A water cooler with a dispenser is a common product found in offices, hospitals, schools and homes. The water cooler offers an alternative to individual water bottles in the home and provides a sanitary water supply for large groups. While all water coolers provide chilled water, some models also provide both hot and cold water. Some models even provide water hot enough to use in soups or other instant foods. Aside from units that offer hot water, there are two main types of water coolers. Both bottled water coolers and bottleless water coolers provide a chilled water supply, but receive the water from a different source. Bottled water coolers are freestanding units that use a large plastic bottle to deliver water, and can be either bottom- or top-loaded. Bottleless water coolers hook up to the main water supply and utilize filtration services to provide clean, crisp-tasting water. Both types of water coolers have an on/off switch that controls the cooling and/or heating functions of the dispenser.
Cooling the Water
In order to chill the water prior to dispensation, water coolers have a reservoir within the dispenser that holds a set amount of water. The reservoir is the place where the water is chilled by a refrigerant, or through thermoelectricity. Water coolers using a refrigerant use a compressor within the machine to work with a refrigerant such as Freon. This chemical has the ability to absorb heat, which cools the water within the reservoir. When the refrigerant passes through the water cooler system, it is compressed and evaporates into a gas. The gas absorbs the heat surrounding the reservoir, which cools the water within the reservoir. As people dispense water, the machine will refill the reservoir and the process begins again. Should the water reservoir empty completely during dispensing, it will take a few minutes before the water cooler chills the water to a low temperature.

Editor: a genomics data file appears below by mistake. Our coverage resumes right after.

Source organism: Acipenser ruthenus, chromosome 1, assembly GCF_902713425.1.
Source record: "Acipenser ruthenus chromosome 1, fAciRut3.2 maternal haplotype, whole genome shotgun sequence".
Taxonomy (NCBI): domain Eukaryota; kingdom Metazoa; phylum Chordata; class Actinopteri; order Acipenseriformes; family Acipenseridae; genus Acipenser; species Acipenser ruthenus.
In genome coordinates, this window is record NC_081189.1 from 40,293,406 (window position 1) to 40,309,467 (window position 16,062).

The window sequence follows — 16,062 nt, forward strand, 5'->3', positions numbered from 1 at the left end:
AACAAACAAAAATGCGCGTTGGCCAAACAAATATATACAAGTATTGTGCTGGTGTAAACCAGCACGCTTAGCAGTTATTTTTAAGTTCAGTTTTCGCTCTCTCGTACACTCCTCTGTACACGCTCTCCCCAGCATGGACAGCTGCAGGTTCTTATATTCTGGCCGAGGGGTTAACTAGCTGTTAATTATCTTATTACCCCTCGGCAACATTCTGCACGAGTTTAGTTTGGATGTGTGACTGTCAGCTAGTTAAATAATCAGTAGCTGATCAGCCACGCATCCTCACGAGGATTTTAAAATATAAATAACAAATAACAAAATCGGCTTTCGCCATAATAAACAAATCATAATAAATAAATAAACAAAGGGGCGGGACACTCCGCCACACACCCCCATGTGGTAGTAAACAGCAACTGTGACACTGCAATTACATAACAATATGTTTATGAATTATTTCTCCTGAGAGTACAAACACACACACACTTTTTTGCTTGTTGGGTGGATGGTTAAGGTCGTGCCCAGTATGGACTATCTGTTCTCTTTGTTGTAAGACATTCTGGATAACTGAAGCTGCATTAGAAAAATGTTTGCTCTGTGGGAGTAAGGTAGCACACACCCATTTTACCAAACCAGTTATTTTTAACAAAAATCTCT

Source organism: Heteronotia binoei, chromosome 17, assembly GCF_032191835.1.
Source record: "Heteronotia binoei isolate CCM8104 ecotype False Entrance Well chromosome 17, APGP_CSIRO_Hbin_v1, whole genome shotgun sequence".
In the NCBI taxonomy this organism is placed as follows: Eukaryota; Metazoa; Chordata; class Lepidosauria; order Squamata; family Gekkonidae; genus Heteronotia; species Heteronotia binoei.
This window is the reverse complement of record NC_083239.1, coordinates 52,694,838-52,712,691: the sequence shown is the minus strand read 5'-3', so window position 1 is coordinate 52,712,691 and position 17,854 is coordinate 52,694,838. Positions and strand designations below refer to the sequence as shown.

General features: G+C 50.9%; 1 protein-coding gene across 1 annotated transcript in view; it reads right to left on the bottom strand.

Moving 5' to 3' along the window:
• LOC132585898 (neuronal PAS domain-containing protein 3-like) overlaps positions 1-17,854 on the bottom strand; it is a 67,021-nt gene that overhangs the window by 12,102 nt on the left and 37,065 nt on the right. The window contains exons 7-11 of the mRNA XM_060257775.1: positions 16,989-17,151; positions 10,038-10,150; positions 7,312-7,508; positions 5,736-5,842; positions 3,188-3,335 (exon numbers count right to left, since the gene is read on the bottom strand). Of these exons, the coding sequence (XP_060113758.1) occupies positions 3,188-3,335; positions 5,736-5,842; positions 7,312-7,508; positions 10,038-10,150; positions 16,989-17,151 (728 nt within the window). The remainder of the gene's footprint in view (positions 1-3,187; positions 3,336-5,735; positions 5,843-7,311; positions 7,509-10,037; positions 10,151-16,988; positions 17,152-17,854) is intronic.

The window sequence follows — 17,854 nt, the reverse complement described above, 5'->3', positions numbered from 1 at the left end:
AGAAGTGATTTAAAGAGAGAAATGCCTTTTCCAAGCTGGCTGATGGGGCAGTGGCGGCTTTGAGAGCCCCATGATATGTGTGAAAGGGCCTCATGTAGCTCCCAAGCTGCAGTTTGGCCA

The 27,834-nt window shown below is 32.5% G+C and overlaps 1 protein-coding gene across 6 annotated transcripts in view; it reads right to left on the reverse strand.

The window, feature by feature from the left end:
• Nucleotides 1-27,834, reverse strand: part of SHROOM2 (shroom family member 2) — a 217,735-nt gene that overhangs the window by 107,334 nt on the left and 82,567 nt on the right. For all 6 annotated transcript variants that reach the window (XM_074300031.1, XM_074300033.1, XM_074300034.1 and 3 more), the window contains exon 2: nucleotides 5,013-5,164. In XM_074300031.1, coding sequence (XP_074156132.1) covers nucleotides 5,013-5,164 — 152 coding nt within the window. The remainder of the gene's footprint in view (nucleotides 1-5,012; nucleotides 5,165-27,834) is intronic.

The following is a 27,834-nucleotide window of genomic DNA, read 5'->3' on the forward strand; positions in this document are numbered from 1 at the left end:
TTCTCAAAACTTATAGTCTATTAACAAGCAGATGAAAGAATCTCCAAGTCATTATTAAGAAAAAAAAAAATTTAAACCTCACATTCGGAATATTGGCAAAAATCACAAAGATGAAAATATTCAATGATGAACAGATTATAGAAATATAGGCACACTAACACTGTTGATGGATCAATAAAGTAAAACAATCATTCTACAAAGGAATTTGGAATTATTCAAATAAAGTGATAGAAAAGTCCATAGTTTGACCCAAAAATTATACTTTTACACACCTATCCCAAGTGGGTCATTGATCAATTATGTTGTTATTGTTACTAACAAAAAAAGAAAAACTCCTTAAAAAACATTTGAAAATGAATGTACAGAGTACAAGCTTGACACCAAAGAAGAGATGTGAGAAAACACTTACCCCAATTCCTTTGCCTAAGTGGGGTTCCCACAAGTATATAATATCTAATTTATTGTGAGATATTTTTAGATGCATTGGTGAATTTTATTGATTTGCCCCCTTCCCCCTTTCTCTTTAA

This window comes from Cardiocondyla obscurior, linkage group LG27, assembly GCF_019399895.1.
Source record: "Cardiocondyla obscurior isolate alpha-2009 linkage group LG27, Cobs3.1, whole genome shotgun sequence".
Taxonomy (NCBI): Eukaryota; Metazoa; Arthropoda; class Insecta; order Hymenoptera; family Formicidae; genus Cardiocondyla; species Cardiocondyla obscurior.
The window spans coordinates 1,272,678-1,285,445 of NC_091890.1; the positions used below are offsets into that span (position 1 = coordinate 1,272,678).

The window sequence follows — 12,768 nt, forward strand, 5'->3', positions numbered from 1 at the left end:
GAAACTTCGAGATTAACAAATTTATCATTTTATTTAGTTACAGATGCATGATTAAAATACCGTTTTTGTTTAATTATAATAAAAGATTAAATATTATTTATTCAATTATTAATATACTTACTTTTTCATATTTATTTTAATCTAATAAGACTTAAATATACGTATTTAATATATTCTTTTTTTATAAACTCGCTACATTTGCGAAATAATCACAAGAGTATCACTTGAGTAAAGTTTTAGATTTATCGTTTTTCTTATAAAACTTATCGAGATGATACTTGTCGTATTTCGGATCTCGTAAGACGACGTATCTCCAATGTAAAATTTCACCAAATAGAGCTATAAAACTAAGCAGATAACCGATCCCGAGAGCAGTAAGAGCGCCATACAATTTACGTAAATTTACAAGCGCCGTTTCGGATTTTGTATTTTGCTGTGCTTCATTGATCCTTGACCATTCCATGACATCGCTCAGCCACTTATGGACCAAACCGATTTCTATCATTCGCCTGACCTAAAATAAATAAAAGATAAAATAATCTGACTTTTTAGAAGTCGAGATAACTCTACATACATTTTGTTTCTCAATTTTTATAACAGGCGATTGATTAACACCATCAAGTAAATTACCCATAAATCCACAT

Water coolers using thermoelectricity to chill the water operate using a method of cooling based on the Peltier effect. The Peltier effect occurs when electric current passes from one material to another, such as a ceramic or metal wafer. As the current passes from one side to another, the heated energy absorbs into the conductive material. This effect results in the cooling of the water in the reservoir. Thermoelectric coolers in hot locations will not cool down as quickly as coolers that use a compressor system.
Vee Enne is a U.S. Military Veteran who has been writing professionally since 1993. She writes for Demand Studios in many categories, but prefers health and computer topics. Enne has an associate's degree in information systems, and a bachelor's degree in information technology (IT) from Golden Gate University.